14 Feb

Weird Dishes from Around the World

Here in Australia, we usually find ourselves enjoying fairly typical meals comprised of meats such as lamb and chicken, and they’re mixed with common salads and vegetables.

Outside of Australia, however, there are certain cultural delicacies that could come off as being particularly bizarre in our eyes. Then again, other countries can’t get their head around why we like Vegemite.

In today’s blog, we’re going to look at some odd dishes or delicacies that are popular in countries from around the world.

Fugu – Japan

Fugu is one of those dishes that the intrepid would try but those who don’t want to die from a botched serving would never go near. Fugu (puffer fish) is an extremely popular dish in Japan, but the fish itself is so poisonous that the fugu can only be prepared by licensed chefs that have been extensively taught in fugu preparation.

To give you an idea of how poisonous fugu is, think about poisonous people claim cyanide to be and times that by 1,250. If fugu is incorrectly prepared, death is basically a certainty for anyone unfortunate to consume a botched piece. It happens along the lines of total paralysis and eventual asphyxiation.

Fried tarantulas – Cambodia

Chances are you’re well-versed in what a tarantula looks like, even if you’ve been able to avoid encountering on yourself. Needless to say, they’re large, less-than-pleasant spiders that almost anyone would do their best to run away from or kill. But in Cambodia, tarantulas are considered a bit of a delicacy. Fry them up and they become a delicious meal. Of course, that’s their opinion.

Balut – Philippines

Probably one of the entries in this blog we found notably jarring, balut is said to be a delicious delicacy found throughout the Philippines, but for anyone who didn’t grow up on the stuff they’d be forgiven for never wanting to try it themselves.

To keep it simple, balut are fertilised eggs which are boiled just before they’re due to hatch. So not only will you have a consumable yolk, but also the foetus of the chicken or duck, depending on which balut you choose. It is seasoned with the likes of lemon juice, black pepper and coriander. But yes, you eat the foetus as well.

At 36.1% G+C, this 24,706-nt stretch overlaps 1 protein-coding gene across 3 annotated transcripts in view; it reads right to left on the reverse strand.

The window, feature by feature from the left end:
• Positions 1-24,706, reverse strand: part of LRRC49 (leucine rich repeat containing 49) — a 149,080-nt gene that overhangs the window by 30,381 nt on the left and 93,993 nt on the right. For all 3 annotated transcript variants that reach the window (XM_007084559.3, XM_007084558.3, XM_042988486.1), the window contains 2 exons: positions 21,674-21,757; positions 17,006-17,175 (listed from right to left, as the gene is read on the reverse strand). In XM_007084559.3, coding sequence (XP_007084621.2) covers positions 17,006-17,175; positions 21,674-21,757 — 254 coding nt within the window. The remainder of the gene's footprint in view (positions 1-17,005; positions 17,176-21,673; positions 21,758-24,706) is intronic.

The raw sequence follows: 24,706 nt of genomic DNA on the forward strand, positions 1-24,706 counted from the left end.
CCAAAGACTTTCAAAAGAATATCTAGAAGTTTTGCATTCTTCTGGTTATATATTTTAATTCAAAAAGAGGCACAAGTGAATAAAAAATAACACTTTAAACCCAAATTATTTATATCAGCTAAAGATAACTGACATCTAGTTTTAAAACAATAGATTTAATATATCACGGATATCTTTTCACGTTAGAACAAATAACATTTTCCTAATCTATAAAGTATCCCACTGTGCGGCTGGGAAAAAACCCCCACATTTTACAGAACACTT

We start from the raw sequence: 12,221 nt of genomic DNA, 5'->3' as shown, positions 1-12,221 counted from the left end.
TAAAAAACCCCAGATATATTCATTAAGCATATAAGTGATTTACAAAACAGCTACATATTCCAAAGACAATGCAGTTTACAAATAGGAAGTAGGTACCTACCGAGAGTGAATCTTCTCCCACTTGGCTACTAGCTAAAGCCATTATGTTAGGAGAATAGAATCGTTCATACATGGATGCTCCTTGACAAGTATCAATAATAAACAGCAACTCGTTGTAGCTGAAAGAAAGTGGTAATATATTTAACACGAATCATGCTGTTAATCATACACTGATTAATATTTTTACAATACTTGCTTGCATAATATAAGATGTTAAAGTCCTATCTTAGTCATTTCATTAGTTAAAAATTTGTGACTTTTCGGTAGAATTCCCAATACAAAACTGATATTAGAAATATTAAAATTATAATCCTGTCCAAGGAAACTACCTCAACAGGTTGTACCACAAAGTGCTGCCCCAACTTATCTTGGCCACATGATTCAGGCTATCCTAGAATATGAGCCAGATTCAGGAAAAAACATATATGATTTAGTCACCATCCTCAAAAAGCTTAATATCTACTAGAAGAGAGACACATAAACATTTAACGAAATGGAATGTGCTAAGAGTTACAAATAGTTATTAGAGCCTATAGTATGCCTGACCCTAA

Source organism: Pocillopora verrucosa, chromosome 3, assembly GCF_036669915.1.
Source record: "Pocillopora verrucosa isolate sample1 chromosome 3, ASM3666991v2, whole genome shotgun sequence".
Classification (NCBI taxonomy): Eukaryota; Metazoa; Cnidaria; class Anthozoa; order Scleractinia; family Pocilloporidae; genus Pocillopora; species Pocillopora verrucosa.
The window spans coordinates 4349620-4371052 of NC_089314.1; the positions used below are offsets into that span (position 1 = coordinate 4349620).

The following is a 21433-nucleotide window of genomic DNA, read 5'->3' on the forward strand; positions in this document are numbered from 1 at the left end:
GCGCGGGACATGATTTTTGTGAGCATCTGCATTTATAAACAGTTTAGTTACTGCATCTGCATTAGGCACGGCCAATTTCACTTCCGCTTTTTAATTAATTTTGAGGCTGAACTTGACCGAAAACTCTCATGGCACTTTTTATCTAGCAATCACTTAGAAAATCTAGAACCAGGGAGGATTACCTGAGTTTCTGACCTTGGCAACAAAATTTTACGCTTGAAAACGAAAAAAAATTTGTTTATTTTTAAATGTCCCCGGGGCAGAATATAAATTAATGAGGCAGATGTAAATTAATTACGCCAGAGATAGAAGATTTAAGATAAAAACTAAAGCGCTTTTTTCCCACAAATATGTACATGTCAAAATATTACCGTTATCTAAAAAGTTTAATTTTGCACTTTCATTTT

Snake wine – Vietnam, Southeast Asia, Southern China

There’s nothing quite like a good bottle of wine. Then again, you can always liven things up by having a snake in there. Now, it’s important to note that the snake in snake wine isn’t alive, but its body is left in the wine. Often times there can be more than one snake in there.

With snake wine, it’s important that the snake be venomous. While the venom is cancelled out in the wine, making it fine to consume, a small amount of snake blood also accompanies the wine, giving it a rose-like colour. Apparently, though, it doesn’t taste all that weird.

The reason snake wine exists is because the Vietnamese believe snakes to offer substantial medicinal benefits, including that of virility and improvements in the sex department.

Live octopus – Korea

Whether or not you enjoy live octopus depends on two main factors: (1) That you’re okay eating something while it’s still alive, and (2) you don’t mind having to fight your food.

With live octopus, the person serving this purported delicacy cuts up its legs and divides it among those willing to give it a go. While the legs have been severed, they still remain alive for some time. So while trying to consume it, you’ll have to fight to eat as the leg will stick to your lips, teeth, tongue, etc. in an attempt to survive. If its tentacles get caught on the roof of your mouth or in your throat, it can present a serious choking hazard.

While many people don’t mind eating octopus once it has been properly killed, a lot of people outside of cultures that enjoy live octopus see it as inhumane given the fact you play a role in killing it by eating it as it fights to remain alive.

What other weird dishes are there that you’ve either tried or would never try? Share them with us in the comments below.

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